Finally, in Sparta Place, I found the empty former location of Beinart Gallery. Jon is now selling NFT art. Further removing the fantastic art that his gallery stocks from the actual world. At this point, my stomach seized control and directed my legs towards the nearest Lebanese bakery.


Big exhibition of small art

Large crowd for an exhibition of small art; there was a queue out the door at Beinart Gallery waiting to get into the miniature art exhibition. I have never seen that at a commercial gallery before. Not that it was uncomfortable or dull standing in that line; under the trees in Sparta Place in Brunswick on a mild autumn evening is very pleasant.

Black Mark at Sparta Place (photo by Catherine)

It is not unusual for Beinart Gallery to have big crowds or to exhibit small-scale art but on this night some of the art was tiny. Carved graphite tips of pencils, by Salavat Fidai that had to be viewed through a magnifying glass or painted Tic Tacs (actually polymer clay). Both of these objects gave a sense of scale and, in the case of Steve Casino’s Tic Tacs, some sweetness to tasteless subjects.

Steve Casino, Shark Breath

The miniature art exhibition had many works and artists using a great variety of media. Co-curated by model-maker and director of Espionage Gallery in Adelaide, Joshua Smith, who brought in fellow model-makers, and Jon Beinart, the director of Beinart Gallery who found the pop surrealist painters working on a small scale.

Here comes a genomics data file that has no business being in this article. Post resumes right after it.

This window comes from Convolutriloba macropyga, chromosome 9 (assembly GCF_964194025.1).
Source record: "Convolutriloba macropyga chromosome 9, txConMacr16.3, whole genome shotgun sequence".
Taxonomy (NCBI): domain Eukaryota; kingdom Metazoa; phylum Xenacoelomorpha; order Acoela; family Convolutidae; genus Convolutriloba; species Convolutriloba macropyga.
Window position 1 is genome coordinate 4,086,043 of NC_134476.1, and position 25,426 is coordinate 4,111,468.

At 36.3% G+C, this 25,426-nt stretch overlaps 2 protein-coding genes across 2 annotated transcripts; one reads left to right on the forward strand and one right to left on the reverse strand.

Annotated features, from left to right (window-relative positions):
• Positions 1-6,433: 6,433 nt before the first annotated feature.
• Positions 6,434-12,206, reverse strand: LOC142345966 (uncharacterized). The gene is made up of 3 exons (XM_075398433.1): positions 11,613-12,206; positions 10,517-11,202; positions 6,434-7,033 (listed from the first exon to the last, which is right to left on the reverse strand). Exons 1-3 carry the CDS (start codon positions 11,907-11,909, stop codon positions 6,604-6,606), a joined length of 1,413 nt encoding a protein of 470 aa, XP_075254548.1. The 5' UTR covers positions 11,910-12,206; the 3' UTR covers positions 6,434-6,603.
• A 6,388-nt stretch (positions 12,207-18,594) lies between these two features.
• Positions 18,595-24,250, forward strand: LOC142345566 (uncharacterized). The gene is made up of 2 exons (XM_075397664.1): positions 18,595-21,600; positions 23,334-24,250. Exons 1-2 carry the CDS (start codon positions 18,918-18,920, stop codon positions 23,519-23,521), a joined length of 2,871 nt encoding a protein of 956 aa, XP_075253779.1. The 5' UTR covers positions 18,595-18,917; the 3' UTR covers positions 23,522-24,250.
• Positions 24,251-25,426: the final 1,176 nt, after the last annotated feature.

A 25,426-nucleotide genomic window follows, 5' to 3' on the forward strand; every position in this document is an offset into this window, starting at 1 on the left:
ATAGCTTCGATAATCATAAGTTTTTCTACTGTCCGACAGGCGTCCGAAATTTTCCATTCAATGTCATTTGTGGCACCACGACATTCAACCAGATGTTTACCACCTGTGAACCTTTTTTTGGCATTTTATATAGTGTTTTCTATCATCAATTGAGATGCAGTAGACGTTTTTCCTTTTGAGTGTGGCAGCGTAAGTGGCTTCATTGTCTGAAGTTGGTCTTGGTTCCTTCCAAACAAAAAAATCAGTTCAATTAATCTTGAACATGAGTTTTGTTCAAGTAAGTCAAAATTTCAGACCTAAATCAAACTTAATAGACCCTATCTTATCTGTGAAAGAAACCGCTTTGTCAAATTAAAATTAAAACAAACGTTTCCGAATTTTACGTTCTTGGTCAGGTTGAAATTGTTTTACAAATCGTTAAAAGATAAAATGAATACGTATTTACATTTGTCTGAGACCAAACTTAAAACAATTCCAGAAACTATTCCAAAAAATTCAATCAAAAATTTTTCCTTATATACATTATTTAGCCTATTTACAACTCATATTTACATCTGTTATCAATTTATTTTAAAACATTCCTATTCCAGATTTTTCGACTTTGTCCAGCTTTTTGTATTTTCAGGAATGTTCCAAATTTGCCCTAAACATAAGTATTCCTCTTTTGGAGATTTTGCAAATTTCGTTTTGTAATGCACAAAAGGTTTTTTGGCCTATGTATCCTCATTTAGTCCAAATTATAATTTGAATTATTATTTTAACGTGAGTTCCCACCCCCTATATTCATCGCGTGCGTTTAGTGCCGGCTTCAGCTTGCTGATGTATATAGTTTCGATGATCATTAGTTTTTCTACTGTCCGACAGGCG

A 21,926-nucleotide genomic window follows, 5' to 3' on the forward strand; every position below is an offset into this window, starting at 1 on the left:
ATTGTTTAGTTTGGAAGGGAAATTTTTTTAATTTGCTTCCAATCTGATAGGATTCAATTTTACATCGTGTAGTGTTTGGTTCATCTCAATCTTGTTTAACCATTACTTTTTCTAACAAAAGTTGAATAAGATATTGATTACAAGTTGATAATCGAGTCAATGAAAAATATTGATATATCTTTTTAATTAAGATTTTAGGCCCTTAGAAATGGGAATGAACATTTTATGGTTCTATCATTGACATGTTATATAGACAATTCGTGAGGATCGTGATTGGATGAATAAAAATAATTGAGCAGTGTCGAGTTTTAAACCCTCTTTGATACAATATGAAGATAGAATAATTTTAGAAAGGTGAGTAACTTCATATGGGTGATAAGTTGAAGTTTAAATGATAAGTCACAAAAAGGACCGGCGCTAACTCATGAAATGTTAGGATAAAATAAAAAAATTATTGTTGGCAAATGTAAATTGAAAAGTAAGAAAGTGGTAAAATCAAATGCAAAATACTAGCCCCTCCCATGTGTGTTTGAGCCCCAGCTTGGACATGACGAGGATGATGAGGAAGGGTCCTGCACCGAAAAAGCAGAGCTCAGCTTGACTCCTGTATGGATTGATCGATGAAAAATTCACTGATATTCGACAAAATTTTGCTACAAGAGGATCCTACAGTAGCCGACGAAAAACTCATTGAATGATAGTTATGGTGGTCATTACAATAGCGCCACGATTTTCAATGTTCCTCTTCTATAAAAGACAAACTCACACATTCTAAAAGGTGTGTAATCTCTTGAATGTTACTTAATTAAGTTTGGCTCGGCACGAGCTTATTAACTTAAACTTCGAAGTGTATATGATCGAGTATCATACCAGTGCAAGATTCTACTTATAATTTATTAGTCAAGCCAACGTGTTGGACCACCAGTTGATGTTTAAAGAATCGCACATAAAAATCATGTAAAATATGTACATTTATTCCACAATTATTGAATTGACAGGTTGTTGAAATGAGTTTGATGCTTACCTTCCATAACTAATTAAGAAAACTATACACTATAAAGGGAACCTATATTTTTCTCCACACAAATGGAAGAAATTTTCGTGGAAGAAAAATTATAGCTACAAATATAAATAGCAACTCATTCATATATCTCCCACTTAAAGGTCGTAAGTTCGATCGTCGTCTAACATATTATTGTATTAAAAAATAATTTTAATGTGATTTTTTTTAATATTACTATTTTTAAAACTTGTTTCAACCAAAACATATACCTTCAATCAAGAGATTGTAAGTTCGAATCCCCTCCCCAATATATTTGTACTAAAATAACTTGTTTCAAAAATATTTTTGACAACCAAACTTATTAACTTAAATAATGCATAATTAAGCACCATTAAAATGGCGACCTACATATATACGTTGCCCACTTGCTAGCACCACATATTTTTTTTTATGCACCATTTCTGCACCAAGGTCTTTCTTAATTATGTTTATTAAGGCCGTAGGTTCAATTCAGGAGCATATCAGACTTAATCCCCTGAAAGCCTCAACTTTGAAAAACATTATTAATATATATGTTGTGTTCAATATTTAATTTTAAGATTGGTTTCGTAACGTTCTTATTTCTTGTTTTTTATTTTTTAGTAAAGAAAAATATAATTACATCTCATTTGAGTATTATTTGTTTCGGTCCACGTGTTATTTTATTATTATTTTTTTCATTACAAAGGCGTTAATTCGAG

Joshua Smith, Sushi Noodle Guy

Model making of abandoned buildings has grown in the last five years. It is another way for street artists to express their love for derelict houses and shops. The decay, graffiti, posters are all lovingly recreated; the empty Sushi Noodle Guy shop is so detailed that it even has a poster for the current NGV exhibition on it. However, the realism on these dolls houses for boys leaves little room for a personal style and Joshua Smith’s models look little different to the other models builders in the show, or those of, local artist, David Hourigan (whose work is not in this exhibition).

David Bonnici paintings from Obstruct

The second exhibition opening that night at Beinart was “Obstruct” paintings by David Bonnici. Faces distorted or obscured along with largely empty landscapes with views obstructed by a tree or pylon. Along with a subtle concept, Bonnici paintings have a softer focus than the obsessive detail of the pop surrealism and fantasy art that Beinart Gallery is known for. These are paintings about the unseen and overlooked, as distinct from the visible and the invisible, for there are many more things that obstruct our vision than what a realist imagines we see.


Different Art Crowds